midnight, for one of the farmers to return home he stolidly


Indeed, Jos had noticed. No man was likely to see Ramona with Alessandro without perceiving the rare quality of her devotion to him. And now there was added to this devotion an element of indefinable anxiety which made its vigilance unceasing. Ramona feared for Alessandro's reason. She had hardly put it into words to herself, but the terrible fear dwelt with her. She felt that another blow would be more than he could bear.

midnight, for one of the farmers to return home he stolidly

The storm lasted only a few hours. When it cleared, the valley was a solid expanse of white, and the stars shone out as if in an Arctic sky.

midnight, for one of the farmers to return home he stolidly

"It will be all gone by noon to-morrow," said Alessandro to Jos, who was dreading the next day.

midnight, for one of the farmers to return home he stolidly

"You will see," said Alessandro. "I have often known it thus. It is like death while it lasts; but it is never long."

The Hyers were on their way to some hot springs on the north side of the valley. Here they proposed to camp for three months, to try the waters for Jos. They had a tent, and all that was necessary for living in their primitive fashion. Aunt Ri was looking forward to the rest with great anticipation; she was heartily tired of being on the move. Her husband's anticipations were of a more stirring nature. He had heard that there was good hunting on San Jacinto Mountain. When he found that Alessandro knew the region thoroughly, and had been thinking of settling there, he was rejoiced, and proposed to him to become his companion and guide in hunting expeditions. Ramona grasped eagerly at the suggestion; companionship, she was sure, would do Alessandro good,-- companionship, the outdoor life, and the excitement of hunting, of which he was fond. This hot-spring canon was only a short distance from the Saboba village, of which they had spoken as a possible home; which she had from the first desired to try. She no longer had repugnance to the thought of an Indian village; she already felt a sense of kinship and shelter with any Indian people. She had become, as Carmena had said, "one of them."

A few days saw the two families settled,-- the Hyers in their tent and wagon, at the hot springs, and Alessandro and Ramona, with the baby, in a little adobe house in the Saboba village. The house belonged to an old Indian woman who, her husband having died, had gone to live with a daughter, and was very glad to get a few dollars by renting her own house. It was a wretched place; one small room, walled with poorly made adobe bricks, thatched with tule, no floor, and only one window. When Alessandro heard Ramona say cheerily, "Oh, this will do very well, when it is repaired a little," his face was convulsed, and he turned away; but he said nothing. It was the only house to be had in the village, and there were few better. Two months later, no one would have known it. Alessandro had had good luck in hunting. Two fine deerskins covered the earth floor; a third was spread over the bedstead; and the horns, hung on the walls, served for hooks to hang clothes upon. The scarlet calico canopy was again set up over the bed, and the woven cradle, on its red manzanita frame, stood near. A small window in the door, and one more cut in the walls, let in light and air. On a shelf near one of these windows stood the little Madonna, again wreathed with vines as in San Pasquale.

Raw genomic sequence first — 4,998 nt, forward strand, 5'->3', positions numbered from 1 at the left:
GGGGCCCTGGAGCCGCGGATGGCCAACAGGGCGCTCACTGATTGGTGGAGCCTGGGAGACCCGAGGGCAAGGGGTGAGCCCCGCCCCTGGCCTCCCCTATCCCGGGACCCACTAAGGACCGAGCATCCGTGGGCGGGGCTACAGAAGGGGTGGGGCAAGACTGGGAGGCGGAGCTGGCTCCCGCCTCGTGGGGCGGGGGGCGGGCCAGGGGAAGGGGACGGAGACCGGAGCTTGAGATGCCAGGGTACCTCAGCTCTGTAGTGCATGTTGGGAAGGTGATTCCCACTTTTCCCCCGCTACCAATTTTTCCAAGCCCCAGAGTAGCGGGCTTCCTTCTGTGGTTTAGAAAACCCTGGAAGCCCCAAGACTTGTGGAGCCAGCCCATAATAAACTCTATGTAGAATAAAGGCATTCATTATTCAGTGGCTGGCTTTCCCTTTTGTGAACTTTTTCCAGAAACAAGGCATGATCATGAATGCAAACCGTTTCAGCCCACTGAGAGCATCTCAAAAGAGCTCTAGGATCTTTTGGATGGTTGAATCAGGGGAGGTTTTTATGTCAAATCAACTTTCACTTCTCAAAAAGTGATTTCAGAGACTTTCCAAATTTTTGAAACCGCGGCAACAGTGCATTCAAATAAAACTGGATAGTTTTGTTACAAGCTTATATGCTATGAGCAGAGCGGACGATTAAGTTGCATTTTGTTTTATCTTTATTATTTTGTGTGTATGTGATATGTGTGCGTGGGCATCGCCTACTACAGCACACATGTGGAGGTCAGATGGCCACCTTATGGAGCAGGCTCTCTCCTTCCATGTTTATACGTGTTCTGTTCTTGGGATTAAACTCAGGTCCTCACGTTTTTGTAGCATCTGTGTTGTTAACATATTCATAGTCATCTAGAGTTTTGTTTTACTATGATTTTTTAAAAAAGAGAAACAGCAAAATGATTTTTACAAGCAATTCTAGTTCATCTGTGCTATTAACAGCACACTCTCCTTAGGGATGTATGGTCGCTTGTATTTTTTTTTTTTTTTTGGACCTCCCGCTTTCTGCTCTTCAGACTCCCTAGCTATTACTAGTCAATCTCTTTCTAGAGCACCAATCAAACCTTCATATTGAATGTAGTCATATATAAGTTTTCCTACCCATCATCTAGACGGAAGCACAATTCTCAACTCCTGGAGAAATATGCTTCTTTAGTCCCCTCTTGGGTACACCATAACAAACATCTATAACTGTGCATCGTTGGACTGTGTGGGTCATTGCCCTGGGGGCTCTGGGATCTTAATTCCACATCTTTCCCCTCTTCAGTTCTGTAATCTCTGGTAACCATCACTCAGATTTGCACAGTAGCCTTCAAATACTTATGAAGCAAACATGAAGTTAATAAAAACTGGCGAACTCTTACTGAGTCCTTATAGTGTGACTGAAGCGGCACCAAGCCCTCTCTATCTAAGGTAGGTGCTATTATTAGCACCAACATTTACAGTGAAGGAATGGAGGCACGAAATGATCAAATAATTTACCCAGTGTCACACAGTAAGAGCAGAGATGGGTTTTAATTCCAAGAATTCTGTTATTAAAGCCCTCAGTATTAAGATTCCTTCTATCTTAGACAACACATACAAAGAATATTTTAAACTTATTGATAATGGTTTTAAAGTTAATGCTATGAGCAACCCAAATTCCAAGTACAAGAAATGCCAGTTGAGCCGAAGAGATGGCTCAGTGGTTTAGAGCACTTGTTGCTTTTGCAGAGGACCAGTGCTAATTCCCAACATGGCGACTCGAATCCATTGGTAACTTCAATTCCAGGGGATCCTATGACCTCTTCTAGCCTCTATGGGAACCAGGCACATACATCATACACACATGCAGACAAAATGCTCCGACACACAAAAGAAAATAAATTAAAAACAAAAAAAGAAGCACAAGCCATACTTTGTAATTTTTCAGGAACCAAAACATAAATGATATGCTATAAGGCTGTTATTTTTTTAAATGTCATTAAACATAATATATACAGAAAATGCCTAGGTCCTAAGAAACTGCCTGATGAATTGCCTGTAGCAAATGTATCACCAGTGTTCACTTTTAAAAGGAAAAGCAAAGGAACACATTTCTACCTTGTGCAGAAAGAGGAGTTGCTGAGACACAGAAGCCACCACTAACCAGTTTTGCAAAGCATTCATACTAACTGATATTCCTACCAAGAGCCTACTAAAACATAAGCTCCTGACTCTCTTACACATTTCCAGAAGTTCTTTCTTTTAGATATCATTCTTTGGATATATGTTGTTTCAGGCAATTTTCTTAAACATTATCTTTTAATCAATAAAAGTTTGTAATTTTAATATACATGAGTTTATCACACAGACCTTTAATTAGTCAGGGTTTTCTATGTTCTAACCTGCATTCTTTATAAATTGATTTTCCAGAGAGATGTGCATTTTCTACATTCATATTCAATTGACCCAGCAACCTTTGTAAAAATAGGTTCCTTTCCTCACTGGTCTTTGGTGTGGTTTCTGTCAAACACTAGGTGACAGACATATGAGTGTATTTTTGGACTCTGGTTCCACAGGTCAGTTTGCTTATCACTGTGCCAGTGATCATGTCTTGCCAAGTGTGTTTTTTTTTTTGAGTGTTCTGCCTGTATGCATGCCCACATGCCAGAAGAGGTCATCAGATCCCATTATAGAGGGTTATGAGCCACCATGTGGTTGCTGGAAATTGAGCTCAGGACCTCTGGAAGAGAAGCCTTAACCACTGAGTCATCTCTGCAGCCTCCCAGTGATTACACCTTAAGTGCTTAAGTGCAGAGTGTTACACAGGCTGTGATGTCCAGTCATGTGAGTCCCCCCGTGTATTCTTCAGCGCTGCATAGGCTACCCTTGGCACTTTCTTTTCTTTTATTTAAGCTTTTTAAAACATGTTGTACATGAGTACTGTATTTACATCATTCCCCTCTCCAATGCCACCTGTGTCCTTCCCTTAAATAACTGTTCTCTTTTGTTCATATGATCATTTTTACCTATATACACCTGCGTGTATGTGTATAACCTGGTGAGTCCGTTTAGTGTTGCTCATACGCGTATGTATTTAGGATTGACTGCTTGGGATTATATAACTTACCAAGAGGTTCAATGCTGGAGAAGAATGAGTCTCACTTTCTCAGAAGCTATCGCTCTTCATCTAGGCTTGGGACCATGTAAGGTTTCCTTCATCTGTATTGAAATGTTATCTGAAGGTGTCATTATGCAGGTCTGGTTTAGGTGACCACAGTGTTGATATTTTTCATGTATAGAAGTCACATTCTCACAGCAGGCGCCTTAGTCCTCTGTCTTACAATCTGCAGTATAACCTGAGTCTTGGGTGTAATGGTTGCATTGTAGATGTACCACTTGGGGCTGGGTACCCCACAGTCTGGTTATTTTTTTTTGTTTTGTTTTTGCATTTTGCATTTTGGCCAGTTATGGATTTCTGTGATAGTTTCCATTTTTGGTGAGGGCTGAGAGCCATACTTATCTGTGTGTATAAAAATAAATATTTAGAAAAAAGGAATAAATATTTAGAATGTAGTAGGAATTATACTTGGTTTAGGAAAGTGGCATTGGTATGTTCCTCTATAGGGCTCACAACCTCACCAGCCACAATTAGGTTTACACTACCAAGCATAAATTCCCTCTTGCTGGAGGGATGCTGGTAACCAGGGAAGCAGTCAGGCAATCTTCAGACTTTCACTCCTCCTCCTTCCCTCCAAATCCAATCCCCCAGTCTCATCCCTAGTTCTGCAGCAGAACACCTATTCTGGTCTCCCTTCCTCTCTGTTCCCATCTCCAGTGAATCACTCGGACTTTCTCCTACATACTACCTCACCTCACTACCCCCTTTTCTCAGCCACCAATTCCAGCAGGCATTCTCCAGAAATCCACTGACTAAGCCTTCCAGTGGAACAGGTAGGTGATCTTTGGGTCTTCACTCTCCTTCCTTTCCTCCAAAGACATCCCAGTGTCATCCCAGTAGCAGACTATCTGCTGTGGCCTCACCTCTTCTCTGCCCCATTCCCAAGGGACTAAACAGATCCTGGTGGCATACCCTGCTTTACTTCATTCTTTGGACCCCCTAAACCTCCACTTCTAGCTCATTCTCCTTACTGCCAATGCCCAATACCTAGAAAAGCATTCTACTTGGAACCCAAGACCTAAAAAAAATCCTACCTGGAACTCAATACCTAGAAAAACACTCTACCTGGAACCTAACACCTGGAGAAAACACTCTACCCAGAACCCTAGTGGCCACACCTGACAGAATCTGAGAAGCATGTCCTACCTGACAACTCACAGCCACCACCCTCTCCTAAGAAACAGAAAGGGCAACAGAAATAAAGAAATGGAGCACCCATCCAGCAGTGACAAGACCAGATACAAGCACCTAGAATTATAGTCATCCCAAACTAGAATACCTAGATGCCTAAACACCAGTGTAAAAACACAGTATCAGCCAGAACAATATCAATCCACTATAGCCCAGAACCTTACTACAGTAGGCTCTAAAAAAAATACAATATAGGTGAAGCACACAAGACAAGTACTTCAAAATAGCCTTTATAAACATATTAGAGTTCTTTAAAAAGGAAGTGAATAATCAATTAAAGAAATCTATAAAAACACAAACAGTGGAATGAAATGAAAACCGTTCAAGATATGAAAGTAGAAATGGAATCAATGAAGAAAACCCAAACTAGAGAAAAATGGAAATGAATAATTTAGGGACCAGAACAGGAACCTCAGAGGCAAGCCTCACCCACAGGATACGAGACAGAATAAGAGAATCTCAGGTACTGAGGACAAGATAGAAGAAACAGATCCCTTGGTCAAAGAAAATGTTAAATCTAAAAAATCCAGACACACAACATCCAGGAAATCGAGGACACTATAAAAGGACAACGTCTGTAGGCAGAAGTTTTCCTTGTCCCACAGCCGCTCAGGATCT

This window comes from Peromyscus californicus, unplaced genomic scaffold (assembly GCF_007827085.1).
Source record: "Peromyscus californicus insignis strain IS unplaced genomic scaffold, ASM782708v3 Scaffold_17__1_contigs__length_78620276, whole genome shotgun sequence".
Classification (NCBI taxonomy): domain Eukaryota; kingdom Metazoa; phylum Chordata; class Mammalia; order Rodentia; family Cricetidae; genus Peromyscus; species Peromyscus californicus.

When Aunt Ri first saw the room, after it was thus arranged, she put both arms akimbo, and stood in the doorway, her mouth wide open, her eyes full of wonder. Finally her wonder framed itself in an ejaculation: "Wall, I allow yer air fixed up!"

Aunt Ri, at her best estate, had never possessed a room which had the expression of this poor little mud hut of Ramona's. She could not understand it. The more she studied the place, the less she understood it. On returning to the tent, she said to Jos: "It beats all ever I see, the way thet Injun woman's got fixed up out er nothin'. It ain't no more'n a hovel, a mud hovel, Jos, not much bigger'n this yer tent, fur all three on 'em, an' the bed an' the stove an' everythin'; an' I vow, Jos, she's fixed it so't looks jest like a parlor! It beats me, it does. I'd jest like you to see it."

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